by Brian Tian, MBBS, MRCS, Dip Derm
Dr. Tian is with Singapore General Hospital in Singapore.
J Clin Aesthet Dermatol. 2017;10(7):40–42
Funding: No funding was provided for this study.
Disclosures: The author has no conflicts of interest relevant to the content of this article.
Keywords: Laser toning, laser facial, depigmentation, leucoderma punctata, Q-switched 1,064 nm Nd:YAG, laser, non-ablative; skin rejuvenation; melasma
Abstract: In recent years, laser toning or laser facial to treat melasma has become increasingly popular in Asia. It is common to see patients undergoing lasers three times a week, or even daily. This is part of a growing trend and is sometimes recommended in the user manuals from laser manufacturers. In our study, we report on 23 Chinese patients who had lasers performed three times a week for two consecutive months, followed by rest. All 23 of them developed bilateral confetti-like hypopigmentation at the end of two months. During the four-month follow-up and rest, 10 patients were lost to follow-up. Of the remaining 13 patients, none of them had repigmentation. We conclude that frequent laser facials or laser toning at regular intervals may result in undesirable outcomes and thus should not be performed in regular intervals.
In recent years, laser toning, or laser facial, has become increasingly popular for the treatment of melasma in Asian countries.[1,2] Laser toning involves the use of a large spot size, low fluence Q-switched (QS) Nd:YAG laser. During each session, the laser is passed multiple times over the areas of concern until a clinical endpoint is reached. This endpoint ranges from mild erythema to petechiae. Each session is then repeated frequently. This varies from daily, weekly, every other week, to monthly. Typically, once the melasma has cleared up to a satisfactory level, the frequency is reduced for the purpose of maintenance. In Asia, we’ve seen a trend for more aggressive and frequent treatment. In recent years, laser toning, or laser facial, has become increasingly popular for the treatment of melasma in Asian countries.[1,2] Laser toning involves the use of a large spot size, low fluence Q-switched (QS) Nd:YAG laser. During each session, the laser is passed multiple times over the areas of concern until a clinical endpoint is reached. This endpoint ranges from mild erythema to petechiae. Each session is then repeated frequently. This varies from daily, weekly, every other week, to monthly. Typically, once the melasma has cleared up to a satisfactory level, the frequency is reduced for the purpose of maintenance. In Asia, we’ve seen a trend for more aggressive and frequent treatment.
While the efficacy of lasers for melasma has only been documented in a few published reports,[2–4] there are multiple reports on complications, including the development of hypopigmentation and depigmentation.[2,5,6] In our center, we have performed close to 30,000 laser procedures to date. From our internal audits, we found the optimum frequency of treatment to be every two weeks (unpublished data). However, it is common practice outside of our clinic, and at times recommended by laser manufucturers, to perform laser treatments up to three times per week. To elucidate if such practices were safe and effective, we performed a retrospective analysis of patients who had undergone three laser toning sessions a week.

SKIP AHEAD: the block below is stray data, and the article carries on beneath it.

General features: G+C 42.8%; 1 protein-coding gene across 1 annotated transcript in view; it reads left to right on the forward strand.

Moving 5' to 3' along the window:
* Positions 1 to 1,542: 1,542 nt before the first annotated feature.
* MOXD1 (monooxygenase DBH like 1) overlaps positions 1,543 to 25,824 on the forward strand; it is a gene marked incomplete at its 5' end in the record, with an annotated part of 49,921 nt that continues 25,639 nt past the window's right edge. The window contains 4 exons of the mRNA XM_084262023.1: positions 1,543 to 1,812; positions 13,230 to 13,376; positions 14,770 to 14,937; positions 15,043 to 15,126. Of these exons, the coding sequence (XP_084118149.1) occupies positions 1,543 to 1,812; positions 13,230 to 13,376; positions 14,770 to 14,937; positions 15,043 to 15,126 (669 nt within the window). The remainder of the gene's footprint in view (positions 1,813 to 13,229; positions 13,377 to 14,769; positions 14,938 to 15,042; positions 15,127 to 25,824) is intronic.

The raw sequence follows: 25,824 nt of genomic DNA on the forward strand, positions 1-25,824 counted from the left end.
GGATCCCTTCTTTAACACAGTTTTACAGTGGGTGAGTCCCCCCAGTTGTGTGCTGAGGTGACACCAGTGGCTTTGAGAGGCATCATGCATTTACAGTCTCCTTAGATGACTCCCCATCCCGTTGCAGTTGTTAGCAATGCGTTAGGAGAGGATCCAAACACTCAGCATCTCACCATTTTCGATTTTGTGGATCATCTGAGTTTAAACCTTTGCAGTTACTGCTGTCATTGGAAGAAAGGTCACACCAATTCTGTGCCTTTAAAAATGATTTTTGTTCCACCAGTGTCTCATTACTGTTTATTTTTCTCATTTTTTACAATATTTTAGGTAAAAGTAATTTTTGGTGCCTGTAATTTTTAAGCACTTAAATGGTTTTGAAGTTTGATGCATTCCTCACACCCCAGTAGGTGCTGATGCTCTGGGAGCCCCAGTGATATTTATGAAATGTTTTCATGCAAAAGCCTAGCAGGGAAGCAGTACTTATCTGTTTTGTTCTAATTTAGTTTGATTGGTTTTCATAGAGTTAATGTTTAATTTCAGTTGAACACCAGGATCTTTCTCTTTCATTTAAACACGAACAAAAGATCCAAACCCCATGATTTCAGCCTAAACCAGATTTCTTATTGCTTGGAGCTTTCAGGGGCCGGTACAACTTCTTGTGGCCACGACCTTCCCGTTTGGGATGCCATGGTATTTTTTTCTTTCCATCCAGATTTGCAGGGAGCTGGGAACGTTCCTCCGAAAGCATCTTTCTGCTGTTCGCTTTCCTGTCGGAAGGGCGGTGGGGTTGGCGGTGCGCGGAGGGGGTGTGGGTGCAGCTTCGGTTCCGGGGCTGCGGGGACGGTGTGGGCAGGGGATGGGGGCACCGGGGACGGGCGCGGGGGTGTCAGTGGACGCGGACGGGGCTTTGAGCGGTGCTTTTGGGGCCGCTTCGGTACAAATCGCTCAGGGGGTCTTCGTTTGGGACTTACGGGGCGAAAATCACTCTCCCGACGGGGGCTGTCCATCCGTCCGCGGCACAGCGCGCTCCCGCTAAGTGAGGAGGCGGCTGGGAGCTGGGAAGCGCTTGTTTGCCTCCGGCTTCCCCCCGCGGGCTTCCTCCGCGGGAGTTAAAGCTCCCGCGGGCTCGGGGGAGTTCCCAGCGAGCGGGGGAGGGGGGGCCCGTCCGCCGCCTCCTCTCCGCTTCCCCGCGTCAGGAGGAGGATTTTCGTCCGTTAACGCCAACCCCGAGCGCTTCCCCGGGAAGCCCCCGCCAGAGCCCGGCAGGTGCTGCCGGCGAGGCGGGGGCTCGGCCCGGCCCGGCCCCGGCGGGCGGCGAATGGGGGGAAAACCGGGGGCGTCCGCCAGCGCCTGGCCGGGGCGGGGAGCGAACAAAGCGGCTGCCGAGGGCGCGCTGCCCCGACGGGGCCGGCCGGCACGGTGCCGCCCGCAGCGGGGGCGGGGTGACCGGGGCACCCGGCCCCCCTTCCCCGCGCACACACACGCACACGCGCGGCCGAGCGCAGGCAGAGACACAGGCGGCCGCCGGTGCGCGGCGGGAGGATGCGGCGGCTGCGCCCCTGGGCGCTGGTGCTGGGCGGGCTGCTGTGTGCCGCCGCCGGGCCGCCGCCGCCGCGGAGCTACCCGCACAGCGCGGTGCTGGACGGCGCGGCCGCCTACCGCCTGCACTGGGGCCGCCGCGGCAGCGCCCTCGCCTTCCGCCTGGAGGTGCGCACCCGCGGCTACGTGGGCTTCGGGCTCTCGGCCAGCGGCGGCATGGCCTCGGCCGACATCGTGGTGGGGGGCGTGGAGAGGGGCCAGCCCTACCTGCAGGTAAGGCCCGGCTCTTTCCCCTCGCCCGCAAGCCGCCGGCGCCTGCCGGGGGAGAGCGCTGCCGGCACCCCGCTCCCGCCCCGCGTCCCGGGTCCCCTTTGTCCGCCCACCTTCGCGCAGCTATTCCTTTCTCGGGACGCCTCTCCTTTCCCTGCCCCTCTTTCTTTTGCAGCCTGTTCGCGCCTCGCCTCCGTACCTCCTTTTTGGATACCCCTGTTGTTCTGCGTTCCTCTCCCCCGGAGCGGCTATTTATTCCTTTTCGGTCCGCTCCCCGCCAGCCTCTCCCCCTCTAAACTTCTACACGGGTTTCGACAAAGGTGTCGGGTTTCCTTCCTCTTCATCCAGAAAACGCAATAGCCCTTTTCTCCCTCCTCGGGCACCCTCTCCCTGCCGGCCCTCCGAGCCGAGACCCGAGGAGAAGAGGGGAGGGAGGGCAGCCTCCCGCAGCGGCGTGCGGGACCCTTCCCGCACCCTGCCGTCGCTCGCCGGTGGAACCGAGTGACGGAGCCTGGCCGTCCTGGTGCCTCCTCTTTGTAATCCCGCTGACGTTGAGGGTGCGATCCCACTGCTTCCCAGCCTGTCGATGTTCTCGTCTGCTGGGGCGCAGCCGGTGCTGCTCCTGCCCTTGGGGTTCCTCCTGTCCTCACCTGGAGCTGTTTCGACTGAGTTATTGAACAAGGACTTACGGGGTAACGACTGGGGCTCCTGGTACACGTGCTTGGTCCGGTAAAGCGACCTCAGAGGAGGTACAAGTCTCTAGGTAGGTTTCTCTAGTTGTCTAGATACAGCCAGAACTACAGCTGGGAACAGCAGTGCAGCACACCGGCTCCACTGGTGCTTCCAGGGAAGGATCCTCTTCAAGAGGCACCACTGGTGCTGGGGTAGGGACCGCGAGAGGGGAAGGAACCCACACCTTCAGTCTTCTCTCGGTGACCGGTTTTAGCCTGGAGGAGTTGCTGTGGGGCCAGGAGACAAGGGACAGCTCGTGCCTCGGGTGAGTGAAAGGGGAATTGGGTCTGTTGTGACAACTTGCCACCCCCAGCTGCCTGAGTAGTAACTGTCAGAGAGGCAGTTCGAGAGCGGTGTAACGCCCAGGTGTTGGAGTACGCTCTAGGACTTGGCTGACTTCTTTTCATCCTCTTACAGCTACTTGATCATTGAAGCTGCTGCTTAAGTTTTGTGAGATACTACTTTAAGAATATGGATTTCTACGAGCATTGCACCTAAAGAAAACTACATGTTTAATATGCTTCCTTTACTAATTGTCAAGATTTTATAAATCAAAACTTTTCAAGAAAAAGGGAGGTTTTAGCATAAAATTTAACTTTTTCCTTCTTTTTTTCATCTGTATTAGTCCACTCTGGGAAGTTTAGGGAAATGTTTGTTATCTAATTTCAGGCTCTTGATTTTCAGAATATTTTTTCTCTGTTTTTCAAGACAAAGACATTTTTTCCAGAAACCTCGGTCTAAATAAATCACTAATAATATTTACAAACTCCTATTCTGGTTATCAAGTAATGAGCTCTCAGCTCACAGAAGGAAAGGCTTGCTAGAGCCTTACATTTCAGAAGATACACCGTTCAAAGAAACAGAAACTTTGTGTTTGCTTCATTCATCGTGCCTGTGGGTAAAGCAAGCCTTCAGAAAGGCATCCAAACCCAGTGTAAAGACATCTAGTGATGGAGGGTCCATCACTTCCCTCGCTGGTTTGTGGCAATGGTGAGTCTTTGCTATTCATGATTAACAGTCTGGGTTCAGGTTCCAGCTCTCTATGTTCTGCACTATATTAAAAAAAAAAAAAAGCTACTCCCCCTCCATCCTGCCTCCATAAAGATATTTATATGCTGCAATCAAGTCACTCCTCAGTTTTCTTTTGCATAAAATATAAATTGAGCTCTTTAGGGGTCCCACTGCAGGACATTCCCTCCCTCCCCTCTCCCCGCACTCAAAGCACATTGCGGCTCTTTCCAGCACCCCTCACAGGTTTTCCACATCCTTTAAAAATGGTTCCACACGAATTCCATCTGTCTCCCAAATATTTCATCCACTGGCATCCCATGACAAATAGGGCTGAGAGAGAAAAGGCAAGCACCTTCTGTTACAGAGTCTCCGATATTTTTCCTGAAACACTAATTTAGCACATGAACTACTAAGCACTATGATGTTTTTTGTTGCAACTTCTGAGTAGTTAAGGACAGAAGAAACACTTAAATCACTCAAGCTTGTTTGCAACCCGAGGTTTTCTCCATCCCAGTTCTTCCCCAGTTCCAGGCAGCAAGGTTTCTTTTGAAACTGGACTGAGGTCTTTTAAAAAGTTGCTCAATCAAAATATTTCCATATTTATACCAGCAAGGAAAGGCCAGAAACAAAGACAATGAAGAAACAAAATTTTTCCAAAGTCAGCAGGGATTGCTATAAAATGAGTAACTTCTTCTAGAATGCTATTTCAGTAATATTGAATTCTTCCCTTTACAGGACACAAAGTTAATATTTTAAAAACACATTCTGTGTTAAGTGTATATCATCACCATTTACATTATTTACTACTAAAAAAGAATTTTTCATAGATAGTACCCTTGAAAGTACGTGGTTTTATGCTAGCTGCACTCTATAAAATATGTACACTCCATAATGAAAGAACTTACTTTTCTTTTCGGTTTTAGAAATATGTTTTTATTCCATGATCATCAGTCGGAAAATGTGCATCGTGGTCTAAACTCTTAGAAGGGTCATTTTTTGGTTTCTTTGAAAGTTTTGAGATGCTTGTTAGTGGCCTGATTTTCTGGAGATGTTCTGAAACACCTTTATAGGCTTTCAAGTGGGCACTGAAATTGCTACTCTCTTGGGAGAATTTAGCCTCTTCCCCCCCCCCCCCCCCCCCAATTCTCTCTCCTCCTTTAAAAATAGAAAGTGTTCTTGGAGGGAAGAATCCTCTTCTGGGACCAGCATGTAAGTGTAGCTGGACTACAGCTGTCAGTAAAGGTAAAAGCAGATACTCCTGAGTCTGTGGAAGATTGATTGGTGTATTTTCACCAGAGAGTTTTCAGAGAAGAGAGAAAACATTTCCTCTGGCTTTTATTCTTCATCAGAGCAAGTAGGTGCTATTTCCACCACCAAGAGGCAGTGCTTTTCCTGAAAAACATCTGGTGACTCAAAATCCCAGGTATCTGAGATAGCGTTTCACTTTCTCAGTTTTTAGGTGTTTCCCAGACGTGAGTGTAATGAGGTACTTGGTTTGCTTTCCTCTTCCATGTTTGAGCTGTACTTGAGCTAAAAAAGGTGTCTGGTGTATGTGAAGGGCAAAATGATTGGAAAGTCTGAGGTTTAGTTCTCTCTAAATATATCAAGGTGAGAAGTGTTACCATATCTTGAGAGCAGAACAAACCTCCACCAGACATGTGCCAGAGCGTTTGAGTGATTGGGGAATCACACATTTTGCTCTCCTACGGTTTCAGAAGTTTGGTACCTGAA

We report herein a retrospective analysis of 23 patients who had undergone low fluence laser toning with the 1064nm QS Nd:YAG three times a week for two consecutive months in which all of the patients developed confetti hypopigmentation bilaterally.
Methods and Materials
We reviewed the records of 23 patients who had undergone laser toning three times a week for two consecutive months during the period of January 2015 to June 2015. As per our clinic protocol, baseline photographs were taken pre-treatment and monthly to track progress. These patients were all female with ages ranging from 32 to 51 years old. They all had Fitzpatrick skin type III with bilateral malar or centrofacial pattern of melasma. They were otherwise in good health with no other concomitant laser or topical therapies during the past one year.
We treated each patient using the 1064nm Q-switched Nd YAG laser (Tri-beam, Jeisys, Seoul, Korea) with fluence of 2.0J/cm2, spot size 10mm, 12 Hertz. Each session of treatment consisted of a single full face pass and multiple repeat passes over the melasma until mild erythema was seen. There was no anesthesia involved. Cooling of the skin with a cryogen spray was performed during the procedure. This was repeated three times a week for two consecutive months.
The patients were followed for a total of six months, including the two months of laser therapy. They went without further treatment for the remaining four months. The patients and their respective photographs were examined by an independent dermatologist. Patients were also administered self-evaluation questionnaires pre-laser therapy and six months post-laser therapy.